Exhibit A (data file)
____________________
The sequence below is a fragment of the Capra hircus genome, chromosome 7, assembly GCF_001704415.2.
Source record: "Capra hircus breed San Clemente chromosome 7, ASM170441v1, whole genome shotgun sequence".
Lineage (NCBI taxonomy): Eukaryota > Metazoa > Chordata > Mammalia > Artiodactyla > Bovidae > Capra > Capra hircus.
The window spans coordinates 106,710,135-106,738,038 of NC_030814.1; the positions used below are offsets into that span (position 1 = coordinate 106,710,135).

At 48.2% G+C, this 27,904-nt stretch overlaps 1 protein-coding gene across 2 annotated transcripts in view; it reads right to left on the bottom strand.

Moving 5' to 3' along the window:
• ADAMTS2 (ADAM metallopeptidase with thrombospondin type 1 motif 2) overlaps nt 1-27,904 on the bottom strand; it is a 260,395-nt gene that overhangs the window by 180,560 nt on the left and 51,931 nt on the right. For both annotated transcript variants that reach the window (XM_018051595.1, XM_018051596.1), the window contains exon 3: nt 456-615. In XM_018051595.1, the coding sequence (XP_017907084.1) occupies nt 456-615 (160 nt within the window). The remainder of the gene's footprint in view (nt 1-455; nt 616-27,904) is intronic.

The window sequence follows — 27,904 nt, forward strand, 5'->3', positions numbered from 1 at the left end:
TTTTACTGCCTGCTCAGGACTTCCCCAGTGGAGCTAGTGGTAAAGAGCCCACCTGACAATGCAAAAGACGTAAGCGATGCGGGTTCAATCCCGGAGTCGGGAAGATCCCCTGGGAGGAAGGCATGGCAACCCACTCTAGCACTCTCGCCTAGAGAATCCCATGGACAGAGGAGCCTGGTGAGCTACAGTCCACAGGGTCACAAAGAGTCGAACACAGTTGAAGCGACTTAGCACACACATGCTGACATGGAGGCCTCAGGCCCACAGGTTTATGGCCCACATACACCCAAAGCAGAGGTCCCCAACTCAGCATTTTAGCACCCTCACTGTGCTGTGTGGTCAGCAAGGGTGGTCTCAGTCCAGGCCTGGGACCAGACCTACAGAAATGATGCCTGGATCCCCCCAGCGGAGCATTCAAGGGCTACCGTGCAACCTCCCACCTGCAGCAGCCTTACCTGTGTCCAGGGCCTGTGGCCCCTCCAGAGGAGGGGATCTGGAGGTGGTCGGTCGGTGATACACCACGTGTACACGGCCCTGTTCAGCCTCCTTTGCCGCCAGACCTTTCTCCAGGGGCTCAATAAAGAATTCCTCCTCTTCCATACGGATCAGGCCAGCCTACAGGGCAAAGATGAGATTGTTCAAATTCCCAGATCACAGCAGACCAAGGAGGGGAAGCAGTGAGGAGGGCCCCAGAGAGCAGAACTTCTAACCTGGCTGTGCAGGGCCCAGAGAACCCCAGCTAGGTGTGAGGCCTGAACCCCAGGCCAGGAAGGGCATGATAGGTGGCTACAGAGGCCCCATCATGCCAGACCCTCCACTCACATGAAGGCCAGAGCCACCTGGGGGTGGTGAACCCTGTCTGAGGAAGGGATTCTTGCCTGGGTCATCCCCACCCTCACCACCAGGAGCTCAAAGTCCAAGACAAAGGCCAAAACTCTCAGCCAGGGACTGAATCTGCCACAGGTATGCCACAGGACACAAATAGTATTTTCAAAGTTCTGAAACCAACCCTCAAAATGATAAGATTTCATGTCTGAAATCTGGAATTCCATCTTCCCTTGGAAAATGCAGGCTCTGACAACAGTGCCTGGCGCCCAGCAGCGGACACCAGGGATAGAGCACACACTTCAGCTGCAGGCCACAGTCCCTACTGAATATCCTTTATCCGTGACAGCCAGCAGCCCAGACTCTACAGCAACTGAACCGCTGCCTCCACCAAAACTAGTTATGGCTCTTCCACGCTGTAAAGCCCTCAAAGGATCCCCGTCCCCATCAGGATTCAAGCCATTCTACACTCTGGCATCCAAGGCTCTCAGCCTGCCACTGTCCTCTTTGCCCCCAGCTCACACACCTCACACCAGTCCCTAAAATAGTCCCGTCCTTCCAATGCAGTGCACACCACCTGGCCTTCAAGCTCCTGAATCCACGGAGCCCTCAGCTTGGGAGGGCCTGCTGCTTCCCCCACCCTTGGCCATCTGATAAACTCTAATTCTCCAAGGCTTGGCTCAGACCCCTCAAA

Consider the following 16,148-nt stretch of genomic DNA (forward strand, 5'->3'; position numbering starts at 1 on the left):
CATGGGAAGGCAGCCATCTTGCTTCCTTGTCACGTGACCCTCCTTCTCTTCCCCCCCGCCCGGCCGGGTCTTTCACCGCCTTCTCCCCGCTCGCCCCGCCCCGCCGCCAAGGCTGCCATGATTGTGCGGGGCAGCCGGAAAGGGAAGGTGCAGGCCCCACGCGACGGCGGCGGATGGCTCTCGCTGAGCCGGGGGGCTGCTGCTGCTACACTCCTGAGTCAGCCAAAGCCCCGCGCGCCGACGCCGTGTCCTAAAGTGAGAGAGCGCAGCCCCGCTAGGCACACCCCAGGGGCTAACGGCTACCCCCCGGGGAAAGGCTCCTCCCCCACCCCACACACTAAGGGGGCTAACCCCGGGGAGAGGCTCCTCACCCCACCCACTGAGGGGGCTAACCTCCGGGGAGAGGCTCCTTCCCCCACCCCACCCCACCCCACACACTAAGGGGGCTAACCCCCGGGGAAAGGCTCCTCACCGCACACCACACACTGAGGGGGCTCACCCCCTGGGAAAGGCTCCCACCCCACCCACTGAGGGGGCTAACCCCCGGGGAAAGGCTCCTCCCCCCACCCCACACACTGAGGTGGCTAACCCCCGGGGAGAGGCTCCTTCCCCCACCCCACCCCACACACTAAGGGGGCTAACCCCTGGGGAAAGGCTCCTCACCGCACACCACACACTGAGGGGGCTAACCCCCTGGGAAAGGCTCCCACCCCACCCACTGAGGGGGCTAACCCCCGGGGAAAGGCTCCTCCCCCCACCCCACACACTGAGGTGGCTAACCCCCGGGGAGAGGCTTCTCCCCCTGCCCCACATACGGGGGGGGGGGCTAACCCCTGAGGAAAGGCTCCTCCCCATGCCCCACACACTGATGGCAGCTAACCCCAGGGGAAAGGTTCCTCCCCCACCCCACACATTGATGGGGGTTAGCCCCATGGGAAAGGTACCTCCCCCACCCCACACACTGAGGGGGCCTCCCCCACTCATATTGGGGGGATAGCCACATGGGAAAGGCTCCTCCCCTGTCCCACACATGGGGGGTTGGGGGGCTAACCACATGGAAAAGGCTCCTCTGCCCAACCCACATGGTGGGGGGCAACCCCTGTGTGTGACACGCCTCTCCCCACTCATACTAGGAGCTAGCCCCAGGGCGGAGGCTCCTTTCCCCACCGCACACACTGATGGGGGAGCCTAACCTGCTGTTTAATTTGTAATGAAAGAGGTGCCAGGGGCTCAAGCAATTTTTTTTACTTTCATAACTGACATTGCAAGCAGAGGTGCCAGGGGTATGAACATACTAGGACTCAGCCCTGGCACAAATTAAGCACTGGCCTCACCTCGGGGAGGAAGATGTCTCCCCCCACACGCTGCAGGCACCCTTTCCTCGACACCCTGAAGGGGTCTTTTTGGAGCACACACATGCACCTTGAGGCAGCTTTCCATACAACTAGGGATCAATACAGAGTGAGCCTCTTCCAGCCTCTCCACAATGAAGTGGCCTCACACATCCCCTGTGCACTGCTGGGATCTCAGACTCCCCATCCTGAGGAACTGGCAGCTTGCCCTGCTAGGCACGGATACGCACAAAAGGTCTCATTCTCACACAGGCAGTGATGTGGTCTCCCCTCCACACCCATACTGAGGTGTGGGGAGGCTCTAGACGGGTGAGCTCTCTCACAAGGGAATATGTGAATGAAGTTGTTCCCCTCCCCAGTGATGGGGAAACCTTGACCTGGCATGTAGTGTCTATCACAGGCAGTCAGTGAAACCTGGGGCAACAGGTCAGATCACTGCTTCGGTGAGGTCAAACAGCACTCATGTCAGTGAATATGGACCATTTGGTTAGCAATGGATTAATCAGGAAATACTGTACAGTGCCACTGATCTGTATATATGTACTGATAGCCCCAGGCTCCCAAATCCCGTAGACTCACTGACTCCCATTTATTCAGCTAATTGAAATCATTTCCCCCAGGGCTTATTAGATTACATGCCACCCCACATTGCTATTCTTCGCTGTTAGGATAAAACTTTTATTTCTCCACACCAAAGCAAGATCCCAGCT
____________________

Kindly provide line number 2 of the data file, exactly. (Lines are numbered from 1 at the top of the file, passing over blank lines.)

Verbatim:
Source record: "Capra hircus breed San Clemente chromosome 7, ASM170441v1, whole genome shotgun sequence".